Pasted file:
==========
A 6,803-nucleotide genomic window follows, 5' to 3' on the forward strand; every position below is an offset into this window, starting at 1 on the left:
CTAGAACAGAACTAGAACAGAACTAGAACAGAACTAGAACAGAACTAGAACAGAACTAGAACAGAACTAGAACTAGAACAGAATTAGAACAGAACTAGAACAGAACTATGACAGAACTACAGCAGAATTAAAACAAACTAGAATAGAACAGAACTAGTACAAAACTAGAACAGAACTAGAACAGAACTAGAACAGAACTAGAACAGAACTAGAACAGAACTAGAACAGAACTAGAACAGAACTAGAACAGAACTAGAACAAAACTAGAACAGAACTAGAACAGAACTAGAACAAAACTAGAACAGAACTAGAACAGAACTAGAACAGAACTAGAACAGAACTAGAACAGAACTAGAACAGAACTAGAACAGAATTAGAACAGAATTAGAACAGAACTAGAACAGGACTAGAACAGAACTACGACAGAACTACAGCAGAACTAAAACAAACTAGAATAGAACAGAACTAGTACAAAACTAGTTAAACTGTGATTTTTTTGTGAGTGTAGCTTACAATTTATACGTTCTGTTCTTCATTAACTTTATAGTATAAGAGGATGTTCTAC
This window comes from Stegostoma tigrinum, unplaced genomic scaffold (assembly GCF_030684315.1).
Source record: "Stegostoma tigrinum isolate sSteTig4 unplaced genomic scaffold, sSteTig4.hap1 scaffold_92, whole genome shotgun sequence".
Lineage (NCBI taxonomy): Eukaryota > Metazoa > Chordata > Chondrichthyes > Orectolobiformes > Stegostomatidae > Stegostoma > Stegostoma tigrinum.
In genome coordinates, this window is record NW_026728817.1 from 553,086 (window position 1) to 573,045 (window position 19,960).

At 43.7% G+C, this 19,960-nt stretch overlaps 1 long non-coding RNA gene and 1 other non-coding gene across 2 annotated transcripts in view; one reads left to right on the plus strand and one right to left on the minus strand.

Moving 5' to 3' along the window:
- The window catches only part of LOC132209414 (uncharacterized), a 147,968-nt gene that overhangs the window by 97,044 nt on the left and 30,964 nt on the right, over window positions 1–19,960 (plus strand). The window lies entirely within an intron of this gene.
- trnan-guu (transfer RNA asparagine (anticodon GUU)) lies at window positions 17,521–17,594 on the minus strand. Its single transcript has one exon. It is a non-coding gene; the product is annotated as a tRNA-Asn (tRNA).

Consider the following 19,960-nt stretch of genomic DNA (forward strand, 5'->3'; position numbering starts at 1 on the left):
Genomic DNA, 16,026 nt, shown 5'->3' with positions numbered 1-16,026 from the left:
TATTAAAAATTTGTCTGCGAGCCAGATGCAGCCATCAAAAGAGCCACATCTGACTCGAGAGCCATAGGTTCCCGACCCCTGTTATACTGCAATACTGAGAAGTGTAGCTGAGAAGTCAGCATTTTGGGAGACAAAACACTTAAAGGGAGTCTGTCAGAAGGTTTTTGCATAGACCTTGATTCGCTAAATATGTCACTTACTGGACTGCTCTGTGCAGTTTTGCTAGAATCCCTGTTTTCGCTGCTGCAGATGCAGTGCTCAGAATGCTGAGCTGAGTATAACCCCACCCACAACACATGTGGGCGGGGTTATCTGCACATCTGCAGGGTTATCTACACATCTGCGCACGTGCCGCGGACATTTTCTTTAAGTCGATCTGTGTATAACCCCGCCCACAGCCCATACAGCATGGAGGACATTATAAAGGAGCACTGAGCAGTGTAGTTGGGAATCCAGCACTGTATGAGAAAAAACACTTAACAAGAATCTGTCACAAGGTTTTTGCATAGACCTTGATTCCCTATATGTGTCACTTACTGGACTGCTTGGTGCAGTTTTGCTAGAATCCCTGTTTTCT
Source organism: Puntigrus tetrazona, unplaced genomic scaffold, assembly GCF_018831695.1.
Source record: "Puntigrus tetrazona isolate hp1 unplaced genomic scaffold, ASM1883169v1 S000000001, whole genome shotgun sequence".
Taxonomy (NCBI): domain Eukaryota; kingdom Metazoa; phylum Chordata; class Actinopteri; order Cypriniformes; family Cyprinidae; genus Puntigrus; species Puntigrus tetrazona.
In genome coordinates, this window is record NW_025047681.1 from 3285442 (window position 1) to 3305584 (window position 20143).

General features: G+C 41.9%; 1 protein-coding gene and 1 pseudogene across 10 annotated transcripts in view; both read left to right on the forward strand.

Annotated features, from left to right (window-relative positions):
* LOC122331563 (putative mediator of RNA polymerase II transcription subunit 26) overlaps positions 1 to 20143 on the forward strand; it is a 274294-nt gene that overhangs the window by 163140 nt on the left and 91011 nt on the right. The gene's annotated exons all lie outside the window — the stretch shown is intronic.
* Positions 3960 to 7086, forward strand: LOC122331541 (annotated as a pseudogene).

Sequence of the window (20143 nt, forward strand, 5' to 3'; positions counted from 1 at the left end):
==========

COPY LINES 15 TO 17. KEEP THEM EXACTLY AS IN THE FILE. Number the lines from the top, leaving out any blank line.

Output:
Source record: "Puntigrus tetrazona isolate hp1 unplaced genomic scaffold, ASM1883169v1 S000000001, whole genome shotgun sequence".
Taxonomy (NCBI): domain Eukaryota; kingdom Metazoa; phylum Chordata; class Actinopteri; order Cypriniformes; family Cyprinidae; genus Puntigrus; species Puntigrus tetrazona.
In genome coordinates, this window is record NW_025047681.1 from 3285442 (window position 1) to 3305584 (window position 20143).